From a public-health viewpoint, you don’t have to get everyone to sign on to have an impact.
A recent study in the American Journal of Public Health found that Subway restaurant patrons in New York City who saw calorie information, purchased 52 fewer calories-worth of food than did other Subway patrons. Are you surprised it’s not an even bigger difference?
Not so much. There are more people who eat at Subway who are already trying to buy a healthy choice. I’d think you’d get an even bigger effect in other restaurants. By the way, 50 calories is not a trivial amount.
Technomic, Inc., conducted an online survey with 299 New York City adults in August of 2008 to get their reaction to calorie disclosure on menus and menu boards there. Eighty-six percent of participants said menu labeling was a positive move. Is that better than you would have expected?
100 percent of people are not in favor of anything! The vast majority of people support menu labeling. There’s no downside at all.
The Technomic survey also found that 86 percent were surprised by the calorie counts; 97 percent said they were higher than expected. Do we think we’re being more virtuous than we really are unless we’re hit over the head with reality?
I don’t know that it’s so much we feel we’re so virtuous as that restaurant foods tend to be pretty unhealthy. They tend to be high in sugar, salt and fat, and high in portion size. There’s no reason that consumers would know how much sugar or fat is in something.
How will the economy affect our eating habits?
One of the problems with the bad economy is it will drive people toward less-expensive foods. [Fast-food restaurants’] profit margins are higher if they offer big portions. People feel they’re getting a bargain. The incremental cost to them of extra food is almost nothing.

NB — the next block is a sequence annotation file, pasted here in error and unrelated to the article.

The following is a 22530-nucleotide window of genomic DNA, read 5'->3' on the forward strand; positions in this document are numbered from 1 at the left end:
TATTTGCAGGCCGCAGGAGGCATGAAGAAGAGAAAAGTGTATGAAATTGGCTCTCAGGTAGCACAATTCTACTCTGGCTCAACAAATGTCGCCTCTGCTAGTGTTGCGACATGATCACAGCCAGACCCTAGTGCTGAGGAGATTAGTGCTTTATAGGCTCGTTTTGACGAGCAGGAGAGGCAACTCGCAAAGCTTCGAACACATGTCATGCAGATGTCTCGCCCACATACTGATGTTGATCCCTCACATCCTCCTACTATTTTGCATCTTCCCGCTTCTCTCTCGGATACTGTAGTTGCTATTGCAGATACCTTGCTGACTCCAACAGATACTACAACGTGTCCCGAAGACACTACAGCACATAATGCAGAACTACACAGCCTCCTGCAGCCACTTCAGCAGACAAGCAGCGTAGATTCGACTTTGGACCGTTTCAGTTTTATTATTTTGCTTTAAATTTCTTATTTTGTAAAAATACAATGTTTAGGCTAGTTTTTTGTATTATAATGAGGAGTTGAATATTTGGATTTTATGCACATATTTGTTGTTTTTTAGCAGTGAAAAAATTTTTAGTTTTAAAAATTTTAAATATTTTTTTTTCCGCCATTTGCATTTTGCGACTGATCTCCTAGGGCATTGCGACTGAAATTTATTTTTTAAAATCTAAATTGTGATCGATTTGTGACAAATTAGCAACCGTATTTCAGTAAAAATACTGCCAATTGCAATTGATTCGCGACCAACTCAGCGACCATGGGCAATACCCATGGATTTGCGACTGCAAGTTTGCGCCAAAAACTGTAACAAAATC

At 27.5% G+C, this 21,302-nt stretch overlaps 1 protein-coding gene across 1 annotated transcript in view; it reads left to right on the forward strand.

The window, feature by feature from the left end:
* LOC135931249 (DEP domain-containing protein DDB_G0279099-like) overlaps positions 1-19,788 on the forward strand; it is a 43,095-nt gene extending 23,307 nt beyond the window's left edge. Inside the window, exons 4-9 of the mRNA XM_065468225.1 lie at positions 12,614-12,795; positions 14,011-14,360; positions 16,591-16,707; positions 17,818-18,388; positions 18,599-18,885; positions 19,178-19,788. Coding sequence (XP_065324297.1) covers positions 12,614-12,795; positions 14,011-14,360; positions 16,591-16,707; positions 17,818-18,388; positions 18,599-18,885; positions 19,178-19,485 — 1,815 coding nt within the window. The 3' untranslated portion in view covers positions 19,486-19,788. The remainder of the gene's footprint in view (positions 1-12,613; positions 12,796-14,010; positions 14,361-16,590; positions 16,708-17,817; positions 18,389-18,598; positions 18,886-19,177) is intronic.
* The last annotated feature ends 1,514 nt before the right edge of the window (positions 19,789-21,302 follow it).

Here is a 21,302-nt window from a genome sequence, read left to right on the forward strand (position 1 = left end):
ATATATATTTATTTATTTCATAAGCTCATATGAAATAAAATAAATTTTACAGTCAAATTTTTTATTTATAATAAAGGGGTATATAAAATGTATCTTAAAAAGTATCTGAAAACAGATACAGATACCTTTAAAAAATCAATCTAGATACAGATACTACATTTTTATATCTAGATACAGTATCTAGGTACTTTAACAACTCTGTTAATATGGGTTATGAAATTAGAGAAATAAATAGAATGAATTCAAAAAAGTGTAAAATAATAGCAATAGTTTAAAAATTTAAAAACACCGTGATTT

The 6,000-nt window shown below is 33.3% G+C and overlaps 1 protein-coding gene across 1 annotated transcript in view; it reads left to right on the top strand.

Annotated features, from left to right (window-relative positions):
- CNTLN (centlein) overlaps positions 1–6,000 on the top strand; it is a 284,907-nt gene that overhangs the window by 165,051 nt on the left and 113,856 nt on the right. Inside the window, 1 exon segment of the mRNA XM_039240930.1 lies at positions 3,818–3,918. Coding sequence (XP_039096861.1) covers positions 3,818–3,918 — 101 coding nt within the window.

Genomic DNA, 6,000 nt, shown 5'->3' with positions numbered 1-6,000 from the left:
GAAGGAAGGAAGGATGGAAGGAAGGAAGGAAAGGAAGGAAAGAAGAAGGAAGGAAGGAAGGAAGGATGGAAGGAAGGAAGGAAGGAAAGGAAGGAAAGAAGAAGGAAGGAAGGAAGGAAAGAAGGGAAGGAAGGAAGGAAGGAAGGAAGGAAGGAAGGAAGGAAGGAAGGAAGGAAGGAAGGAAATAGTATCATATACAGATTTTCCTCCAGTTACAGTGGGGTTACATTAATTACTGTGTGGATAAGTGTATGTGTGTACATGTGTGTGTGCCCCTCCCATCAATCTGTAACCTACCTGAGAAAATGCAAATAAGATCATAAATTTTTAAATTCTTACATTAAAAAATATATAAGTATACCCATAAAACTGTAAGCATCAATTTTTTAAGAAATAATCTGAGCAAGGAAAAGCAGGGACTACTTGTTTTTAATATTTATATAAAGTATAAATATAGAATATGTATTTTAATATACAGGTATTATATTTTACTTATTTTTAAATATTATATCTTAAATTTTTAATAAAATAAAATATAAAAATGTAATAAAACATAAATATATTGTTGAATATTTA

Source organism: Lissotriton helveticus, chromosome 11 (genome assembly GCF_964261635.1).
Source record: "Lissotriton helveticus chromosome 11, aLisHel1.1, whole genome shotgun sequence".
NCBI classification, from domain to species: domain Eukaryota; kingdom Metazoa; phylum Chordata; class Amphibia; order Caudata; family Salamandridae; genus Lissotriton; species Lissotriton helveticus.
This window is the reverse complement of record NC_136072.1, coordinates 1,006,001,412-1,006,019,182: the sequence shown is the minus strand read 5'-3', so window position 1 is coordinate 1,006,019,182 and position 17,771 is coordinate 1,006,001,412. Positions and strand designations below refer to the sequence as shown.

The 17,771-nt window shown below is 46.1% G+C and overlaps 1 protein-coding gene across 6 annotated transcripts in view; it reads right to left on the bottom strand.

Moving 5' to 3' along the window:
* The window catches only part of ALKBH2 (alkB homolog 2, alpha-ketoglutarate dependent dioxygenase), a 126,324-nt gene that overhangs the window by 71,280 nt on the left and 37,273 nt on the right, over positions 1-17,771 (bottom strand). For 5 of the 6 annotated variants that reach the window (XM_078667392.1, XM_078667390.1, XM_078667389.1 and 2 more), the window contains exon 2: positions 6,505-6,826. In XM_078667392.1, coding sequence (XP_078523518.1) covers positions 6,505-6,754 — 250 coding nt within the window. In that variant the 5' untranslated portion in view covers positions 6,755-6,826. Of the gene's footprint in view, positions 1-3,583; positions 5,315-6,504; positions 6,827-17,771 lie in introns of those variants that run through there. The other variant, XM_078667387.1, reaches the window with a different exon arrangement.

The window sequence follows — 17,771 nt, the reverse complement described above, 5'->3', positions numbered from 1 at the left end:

Do you agree or disagree with mandatory nutrition labeling?
What do you think about Kelly Brownell’s answers to the questions?
Personally, I think it is a great idea. Sure, it may ruin some of the fun of going out to eat, but I still think that healthy individuals can eat all foods in moderation! Just because the restaurant menu says an appetizer is 700 calories doesn’t mean you can never eat it again.
Hopefully, the introduction of nutrition labeling on menus will help people become more aware of exactly what they are putting into their body. People may rethink eating out several times a week if they knew how many calories they were consuming.
Stay tuned tonight for my delicious Spaghetti Squash Spaghetti (say that 5 times fast!)- it doesn’t disappoint! As well as my re-cap of the ‘Who Wore It Better’ Fashion poll!
Call for suggestions: Please let me know if you have any suggestions for Oh She Glows videos!!!!
The more difficulties one has to encounter, within and without, the more significant and the higher in inspiration his life will be.
What have you gotten through in your life that has made you a better person?
I’m totally for nutrition labeling. I want to know what I’m putting in my body. Like KB said, it’s my right to know.
I think it will be a very helpful tool for many people, including me! I don’t necessarily count calories, but I’d like to know if a food item needs to be shared or if it’d be better to save half of something because of a high calorie content.